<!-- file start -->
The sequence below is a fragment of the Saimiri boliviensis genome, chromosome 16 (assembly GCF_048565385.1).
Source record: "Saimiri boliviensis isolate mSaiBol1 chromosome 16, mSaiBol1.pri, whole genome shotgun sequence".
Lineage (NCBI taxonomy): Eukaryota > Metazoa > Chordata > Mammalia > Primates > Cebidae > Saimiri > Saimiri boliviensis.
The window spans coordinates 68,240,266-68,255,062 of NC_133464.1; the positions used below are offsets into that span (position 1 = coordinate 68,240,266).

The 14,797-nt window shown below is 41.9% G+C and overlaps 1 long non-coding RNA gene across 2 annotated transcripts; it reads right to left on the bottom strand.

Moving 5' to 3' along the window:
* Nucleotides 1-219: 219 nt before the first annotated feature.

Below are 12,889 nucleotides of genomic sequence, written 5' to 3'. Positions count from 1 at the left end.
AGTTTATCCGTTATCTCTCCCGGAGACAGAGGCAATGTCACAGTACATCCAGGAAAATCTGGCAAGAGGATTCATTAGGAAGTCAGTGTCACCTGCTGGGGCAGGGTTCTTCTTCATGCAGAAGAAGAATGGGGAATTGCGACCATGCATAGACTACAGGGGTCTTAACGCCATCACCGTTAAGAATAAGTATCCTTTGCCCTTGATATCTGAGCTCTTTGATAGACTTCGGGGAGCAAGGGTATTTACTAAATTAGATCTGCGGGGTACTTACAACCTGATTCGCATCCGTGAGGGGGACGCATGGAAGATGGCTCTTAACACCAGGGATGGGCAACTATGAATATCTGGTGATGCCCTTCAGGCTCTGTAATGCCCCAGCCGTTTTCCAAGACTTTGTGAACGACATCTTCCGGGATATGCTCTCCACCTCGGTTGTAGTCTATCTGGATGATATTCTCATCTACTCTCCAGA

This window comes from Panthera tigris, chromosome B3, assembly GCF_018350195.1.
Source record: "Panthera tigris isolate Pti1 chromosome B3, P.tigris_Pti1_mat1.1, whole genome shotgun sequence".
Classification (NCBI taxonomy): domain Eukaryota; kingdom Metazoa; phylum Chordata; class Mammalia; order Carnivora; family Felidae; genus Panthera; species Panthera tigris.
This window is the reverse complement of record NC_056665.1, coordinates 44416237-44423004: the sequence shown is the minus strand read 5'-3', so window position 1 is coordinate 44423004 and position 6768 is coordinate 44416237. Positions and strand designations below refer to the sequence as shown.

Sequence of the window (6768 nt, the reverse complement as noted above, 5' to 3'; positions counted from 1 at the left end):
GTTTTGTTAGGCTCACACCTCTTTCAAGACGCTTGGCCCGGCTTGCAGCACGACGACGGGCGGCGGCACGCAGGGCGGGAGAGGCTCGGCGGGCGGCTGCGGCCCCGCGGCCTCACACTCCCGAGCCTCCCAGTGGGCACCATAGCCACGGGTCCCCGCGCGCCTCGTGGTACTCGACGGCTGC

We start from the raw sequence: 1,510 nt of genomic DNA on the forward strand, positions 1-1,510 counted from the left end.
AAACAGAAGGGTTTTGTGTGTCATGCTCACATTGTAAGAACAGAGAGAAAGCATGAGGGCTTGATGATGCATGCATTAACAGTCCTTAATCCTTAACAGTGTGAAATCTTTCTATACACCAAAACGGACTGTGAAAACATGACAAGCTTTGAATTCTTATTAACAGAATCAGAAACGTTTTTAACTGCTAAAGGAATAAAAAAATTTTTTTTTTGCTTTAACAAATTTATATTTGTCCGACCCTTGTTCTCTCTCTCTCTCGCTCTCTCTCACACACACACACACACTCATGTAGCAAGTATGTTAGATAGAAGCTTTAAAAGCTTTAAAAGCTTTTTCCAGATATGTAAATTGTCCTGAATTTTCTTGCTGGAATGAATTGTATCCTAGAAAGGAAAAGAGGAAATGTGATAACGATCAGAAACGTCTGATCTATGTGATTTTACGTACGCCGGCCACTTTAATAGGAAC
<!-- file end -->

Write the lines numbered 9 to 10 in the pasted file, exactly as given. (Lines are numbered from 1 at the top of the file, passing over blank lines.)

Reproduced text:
AGTTTATCCGTTATCTCTCCCGGAGACAGAGGCAATGTCACAGTACATCCAGGAAAATCTGGCAAGAGGATTCATTAGGAAGTCAGTGTCACCTGCTGGGGCAGGGTTCTTCTTCATGCAGAAGAAGAATGGGGAATTGCGACCATGCATAGACTACAGGGGTCTTAACGCCATCACCGTTAAGAATAAGTATCCTTTGCCCTTGATATCTGAGCTCTTTGATAGACTTCGGGGAGCAAGGGTATTTACTAAATTAGATCTGCGGGGTACTTACAACCTGATTCGCATCCGTGAGGGGGACGCATGGAAGATGGCTCTTAACACCAGGGATGGGCAACTATGAATATCTGGTGATGCCCTTCAGGCTCTGTAATGCCCCAGCCGTTTTCCAAGACTTTGTGAACGACATCTTCCGGGATATGCTCTCCACCTCGGTTGTAGTCTATCTGGATGATATTCTCATCTACTCTCCAGA

This window comes from Panthera tigris, chromosome B3, assembly GCF_018350195.1.